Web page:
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On-line Book Review


Dimension: 23.8 x 16 x 0.95 cm
TITLE Zur Aufführungspraxis der Vokal-Instrumentalwerke Johann Sebastian Bachs von Karl Hochreither.
PUBL. DETAILS Kassel: Verlag Merseburger Berlin GmbH, 1983. xv + 208p. Price: DM 38. Paper back
ISBN 3-87537-194-1
TO ORDER Merseburger, Postfach 10 38 80, D-34038 Kassel, Germany
DESCRIPTION Despite being 17 years old, it is probably the only monograph currently available which systematically discusses in depth the performance-practice issues of Bach's vocal works.
WORKS COVERED BWV 2-4, 6, 8, 10, 12, 14-6, 18, 21, 23, 24-5, 27-30, 33-5, 38, 40-2, 44, 46, 48-53, 55, 60-3, 65-8, 70-1, 73, 76-80, 82, 85, 89, 91, 93, 95-6, 100, 103, 106, 109-10, 115, 117-118, 121, 124, 127-8, 130-7, 139-44, 146, 153-4, 160-1, 167, 170, 172-3, 175, 177, 179, 180-85, 189, 191, 193-4, 198-200, 202-3, 208, 210, 213, 215, 232, 233, 236, 243, 244-245, 248-249, 528, 599-650, 715, 722, 726, 729, 1033, 1046, 1047, 1066, 1069, 1080..
READERSHIP Scholars working on the historical performance practice; serious performers at professional level
Systematic and in-depth discussion of historical issues relating with the performance practice of Bach's vocal works.

The study of the Baroque performance practice involves the search for the lost tradition. In reconstructing their performance practice, we need to examine many issues, such as instruments and orchestration (esp. continuo), as well as such stylistic matters as tempo, rhythm, dynamics and vibrato. The primary sources for the study are the 18th-century treatises (such as the Versuch by C. P. E. Bach and Quantz) but the study also involves the research into something that is not written about, e.g. the notational convention used in those days; yet perhaps the most crucial part is the evaluation process, as it is us who in the end judge the aesthetic value of the performance with certain degree of subjectivism.

In discussing the performance practice of Bach’s vocal works, Hochreither is certainly aware of the complexity of the subject. His approach is systematic: he first divides his discussion into six main chapters (marked by *) and assembles under them various topics for discussion, as shown in the "contents in brief" below:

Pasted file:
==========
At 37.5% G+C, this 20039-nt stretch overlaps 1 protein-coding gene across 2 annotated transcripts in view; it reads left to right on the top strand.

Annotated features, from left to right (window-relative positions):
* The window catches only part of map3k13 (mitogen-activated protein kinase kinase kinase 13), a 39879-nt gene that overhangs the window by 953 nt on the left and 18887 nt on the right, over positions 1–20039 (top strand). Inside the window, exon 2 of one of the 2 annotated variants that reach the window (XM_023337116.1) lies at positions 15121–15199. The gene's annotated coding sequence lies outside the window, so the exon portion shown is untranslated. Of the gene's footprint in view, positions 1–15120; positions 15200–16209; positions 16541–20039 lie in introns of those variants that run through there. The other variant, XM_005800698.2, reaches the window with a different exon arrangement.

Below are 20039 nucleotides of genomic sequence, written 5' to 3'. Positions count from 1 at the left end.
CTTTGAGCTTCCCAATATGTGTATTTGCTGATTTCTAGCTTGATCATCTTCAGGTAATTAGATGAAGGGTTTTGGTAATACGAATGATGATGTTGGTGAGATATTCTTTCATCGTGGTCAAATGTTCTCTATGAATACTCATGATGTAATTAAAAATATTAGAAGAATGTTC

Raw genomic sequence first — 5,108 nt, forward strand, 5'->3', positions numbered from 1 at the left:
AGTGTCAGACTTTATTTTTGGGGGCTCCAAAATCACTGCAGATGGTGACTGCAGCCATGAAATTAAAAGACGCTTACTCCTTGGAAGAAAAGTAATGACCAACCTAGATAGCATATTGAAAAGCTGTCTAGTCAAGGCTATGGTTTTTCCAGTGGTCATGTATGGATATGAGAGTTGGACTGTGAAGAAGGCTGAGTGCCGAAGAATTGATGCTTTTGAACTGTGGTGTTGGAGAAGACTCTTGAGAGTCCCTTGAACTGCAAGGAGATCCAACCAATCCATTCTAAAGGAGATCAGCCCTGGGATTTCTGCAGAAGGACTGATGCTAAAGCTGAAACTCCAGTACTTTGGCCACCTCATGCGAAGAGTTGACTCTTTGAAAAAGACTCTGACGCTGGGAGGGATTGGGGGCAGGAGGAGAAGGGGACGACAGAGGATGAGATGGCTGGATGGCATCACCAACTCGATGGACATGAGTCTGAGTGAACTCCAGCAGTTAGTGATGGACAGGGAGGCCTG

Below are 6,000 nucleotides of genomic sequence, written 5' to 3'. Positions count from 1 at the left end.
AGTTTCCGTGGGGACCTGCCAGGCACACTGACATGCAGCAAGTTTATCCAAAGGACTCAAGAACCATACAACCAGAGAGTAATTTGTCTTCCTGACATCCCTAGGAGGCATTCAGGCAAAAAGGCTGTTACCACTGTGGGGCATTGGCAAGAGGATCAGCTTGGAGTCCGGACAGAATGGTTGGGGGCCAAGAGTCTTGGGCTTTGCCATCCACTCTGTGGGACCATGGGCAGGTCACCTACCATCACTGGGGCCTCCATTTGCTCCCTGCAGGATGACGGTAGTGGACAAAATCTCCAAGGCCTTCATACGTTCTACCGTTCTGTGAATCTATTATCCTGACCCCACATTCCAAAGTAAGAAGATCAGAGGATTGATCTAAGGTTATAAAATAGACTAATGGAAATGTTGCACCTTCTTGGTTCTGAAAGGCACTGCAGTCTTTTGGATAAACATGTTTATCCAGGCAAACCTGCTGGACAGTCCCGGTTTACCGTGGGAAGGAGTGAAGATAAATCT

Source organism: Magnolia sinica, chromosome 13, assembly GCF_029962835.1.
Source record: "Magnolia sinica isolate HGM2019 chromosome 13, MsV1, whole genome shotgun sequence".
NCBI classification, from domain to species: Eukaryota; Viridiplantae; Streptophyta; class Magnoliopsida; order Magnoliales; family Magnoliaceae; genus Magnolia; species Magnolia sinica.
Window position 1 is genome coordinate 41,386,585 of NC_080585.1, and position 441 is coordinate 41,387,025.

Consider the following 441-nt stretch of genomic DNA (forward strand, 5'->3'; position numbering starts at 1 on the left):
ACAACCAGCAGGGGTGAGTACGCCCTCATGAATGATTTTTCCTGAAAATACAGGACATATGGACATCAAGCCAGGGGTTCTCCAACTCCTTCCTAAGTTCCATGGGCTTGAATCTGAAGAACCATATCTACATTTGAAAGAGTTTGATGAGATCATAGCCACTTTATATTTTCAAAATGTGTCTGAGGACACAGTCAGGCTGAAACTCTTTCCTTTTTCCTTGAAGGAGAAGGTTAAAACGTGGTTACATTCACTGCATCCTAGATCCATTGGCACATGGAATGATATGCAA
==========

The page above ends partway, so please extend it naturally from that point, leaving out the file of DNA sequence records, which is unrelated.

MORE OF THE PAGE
Contents in brief
* Einleitung
* Die Continuopraxis
Die Generalbaßinstrumente; Die Continuoinstrumente; Die Generalbaßpraxis; Die Wiedertgabe des Rezitativs
* Zum Instrumentarium
Grenzen heutiger Aufführungspraxis; Historische Instrumente und ihr möglicher Ersatz, Besonderheiten; Zur Frage der Austauschbarkeit und Ergänzung von Instrumenten
* Zur Frage der Besetzung
* Das Verhältnis von Chor und Orchester im Leipziger Ensemble; Folgerungen für die heutige Praxis; Das vokale Konzertprinzip.
* Randbemerkungen zum Vortrag
Zur Dynamik; Zum Tempo; Zu Verzierung, Artikulation und Spielart; Zum Affektbegriff; Über die Wechselbeziehung zwischen Vokalem und Instrumentalem; Über Vortrag und Auszierung des Rezitativs; Von der romantisierenden zur objektivierenden Interpretation; Über barocke Spielpraktiken und Notationseigentümlichkeiten
Der Choral in Bachs Vokal-Instrumentalkompositionen und seine Interpretation
Choralbearbeitungen als Schwerpunkt der Vokal-Instrumentalkompositionen; Zur Wiedergabe der Choräle und Choralbearbeitungen
Namenregister; Sachregister; Werkregister; Quellen- und Bildnachweis
Systematic approach in Performance Studies
Note that Hochreither provides a further level of headings in the contents page under the subheadings as the summary of his discussion: for example, under the first subheading “the thorough-bass instruments”, he lists the following topics: “the lute”, “harpsichord and/or organ” (the issue which was debated more powerfully by Laurence Dreyfus in his monograph Bach's Continuo Group), “Seiffert’s influence” (i.e. his theory that an organ should be used for a larger performance setting (e.g. in choral movements), whereas a harpsichord should be used for a smaller chamber setting (e.g. in recitatives and arias)) and “the organ was used as a regular continuo instrument in the sacred works”.
In this way, the book is very clearly laid out from the outset; by examining the four pages of the contents, you can navigate the book easily even for the first time of reading it.

As expected from the nature of topics covered, Hochreither resorts to a host of eighteenth-century sources, including those by Kuhnau, Heinichen, Telemann, Walther, Quantz, Agricola, Emanuel Bach, Johann Samuel Petri, Christoph Gottlieb Schröter, etc., often using the good-quality facsimile reproduction of the original, which are very useful. In addition, he provides amply the secondary source references, including NBA and BGA. His discussion is thus very neat and scholarly; he certainly gives his readers various pieces of practical advice on performing Bach’s vocal works, esp. on performing the continuo parts, early instruments, orchestration, dynamics, ornamentation, notation, and the treatment of fermatas.

This is a convenient guide for performers who are looking for ideas for ‘authentic’ interpretation; but be warned: it is not a guide in which you will find a model interpretation of individual works. Apart from a handful works by Bach that are discussed fairly extensively (which are indicated in bold in the summary above), there is little that you can actually find about a particular piece being discussed systematically. The book demands that you read it through thoroughly first; digest all the ideas therein before making attempts to find an answer as to how to interpret a particular vocal work by Bach.

Published on-line on 11 October 2000

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